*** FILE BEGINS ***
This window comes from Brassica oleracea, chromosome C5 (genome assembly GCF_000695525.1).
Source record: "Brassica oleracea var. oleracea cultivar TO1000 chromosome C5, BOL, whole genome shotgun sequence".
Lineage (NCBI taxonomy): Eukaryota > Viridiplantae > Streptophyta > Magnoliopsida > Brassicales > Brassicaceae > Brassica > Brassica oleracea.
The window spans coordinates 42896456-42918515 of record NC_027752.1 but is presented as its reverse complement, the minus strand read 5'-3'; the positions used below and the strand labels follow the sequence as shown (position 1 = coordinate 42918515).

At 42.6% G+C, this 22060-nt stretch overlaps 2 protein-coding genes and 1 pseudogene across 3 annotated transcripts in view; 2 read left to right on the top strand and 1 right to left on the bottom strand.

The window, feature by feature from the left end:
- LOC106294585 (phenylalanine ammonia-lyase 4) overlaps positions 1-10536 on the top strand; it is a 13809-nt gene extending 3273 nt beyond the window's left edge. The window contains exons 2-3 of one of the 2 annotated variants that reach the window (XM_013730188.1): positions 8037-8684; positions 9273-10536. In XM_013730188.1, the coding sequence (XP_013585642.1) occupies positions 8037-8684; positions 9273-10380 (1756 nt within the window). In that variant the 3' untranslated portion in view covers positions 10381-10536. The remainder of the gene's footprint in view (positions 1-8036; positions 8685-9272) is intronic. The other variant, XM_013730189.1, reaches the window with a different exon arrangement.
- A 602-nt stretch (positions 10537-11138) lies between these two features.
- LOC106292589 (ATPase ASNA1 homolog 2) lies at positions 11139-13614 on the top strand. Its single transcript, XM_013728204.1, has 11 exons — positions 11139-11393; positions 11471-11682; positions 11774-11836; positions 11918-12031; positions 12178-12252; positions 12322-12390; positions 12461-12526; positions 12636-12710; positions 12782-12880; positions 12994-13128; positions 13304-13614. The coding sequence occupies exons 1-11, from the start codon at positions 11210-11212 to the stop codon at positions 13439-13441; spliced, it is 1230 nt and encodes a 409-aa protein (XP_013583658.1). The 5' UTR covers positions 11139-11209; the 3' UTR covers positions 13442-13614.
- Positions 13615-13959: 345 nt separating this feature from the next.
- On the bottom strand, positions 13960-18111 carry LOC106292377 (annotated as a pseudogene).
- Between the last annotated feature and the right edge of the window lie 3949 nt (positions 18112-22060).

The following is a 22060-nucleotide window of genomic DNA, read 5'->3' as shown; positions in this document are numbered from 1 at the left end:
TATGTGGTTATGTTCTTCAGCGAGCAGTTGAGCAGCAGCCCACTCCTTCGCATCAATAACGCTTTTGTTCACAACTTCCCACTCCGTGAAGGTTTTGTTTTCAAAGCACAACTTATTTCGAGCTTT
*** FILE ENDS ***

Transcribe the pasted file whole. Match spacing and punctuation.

This window comes from Brassica oleracea, chromosome C5 (genome assembly GCF_000695525.1).
Source record: "Brassica oleracea var. oleracea cultivar TO1000 chromosome C5, BOL, whole genome shotgun sequence".
Lineage (NCBI taxonomy): Eukaryota > Viridiplantae > Streptophyta > Magnoliopsida > Brassicales > Brassicaceae > Brassica > Brassica oleracea.
The window spans coordinates 42896456-42918515 of record NC_027752.1 but is presented as its reverse complement, the minus strand read 5'-3'; the positions used below and the strand labels follow the sequence as shown (position 1 = coordinate 42918515).

At 42.6% G+C, this 22060-nt stretch overlaps 2 protein-coding genes and 1 pseudogene across 3 annotated transcripts in view; 2 read left to right on the top strand and 1 right to left on the bottom strand.

The window, feature by feature from the left end:
- LOC106294585 (phenylalanine ammonia-lyase 4) overlaps positions 1-10536 on the top strand; it is a 13809-nt gene extending 3273 nt beyond the window's left edge. The window contains exons 2-3 of one of the 2 annotated variants that reach the window (XM_013730188.1): positions 8037-8684; positions 9273-10536. In XM_013730188.1, the coding sequence (XP_013585642.1) occupies positions 8037-8684; positions 9273-10380 (1756 nt within the window). In that variant the 3' untranslated portion in view covers positions 10381-10536. The remainder of the gene's footprint in view (positions 1-8036; positions 8685-9272) is intronic. The other variant, XM_013730189.1, reaches the window with a different exon arrangement.
- A 602-nt stretch (positions 10537-11138) lies between these two features.
- LOC106292589 (ATPase ASNA1 homolog 2) lies at positions 11139-13614 on the top strand. Its single transcript, XM_013728204.1, has 11 exons — positions 11139-11393; positions 11471-11682; positions 11774-11836; positions 11918-12031; positions 12178-12252; positions 12322-12390; positions 12461-12526; positions 12636-12710; positions 12782-12880; positions 12994-13128; positions 13304-13614. The coding sequence occupies exons 1-11, from the start codon at positions 11210-11212 to the stop codon at positions 13439-13441; spliced, it is 1230 nt and encodes a 409-aa protein (XP_013583658.1). The 5' UTR covers positions 11139-11209; the 3' UTR covers positions 13442-13614.
- Positions 13615-13959: 345 nt separating this feature from the next.
- On the bottom strand, positions 13960-18111 carry LOC106292377 (annotated as a pseudogene).
- Between the last annotated feature and the right edge of the window lie 3949 nt (positions 18112-22060).

The following is a 22060-nucleotide window of genomic DNA, read 5'->3' as shown; positions in this document are numbered from 1 at the left end:
TATGTGGTTATGTTCTTCAGCGAGCAGTTGAGCAGCAGCCCACTCCTTCGCATCAATAACGCTTTTGTTCACAACTTCCCACTCCGTGAAGGTTTTGTTTTCAAAGCACAACTTATTTCGAGCTTT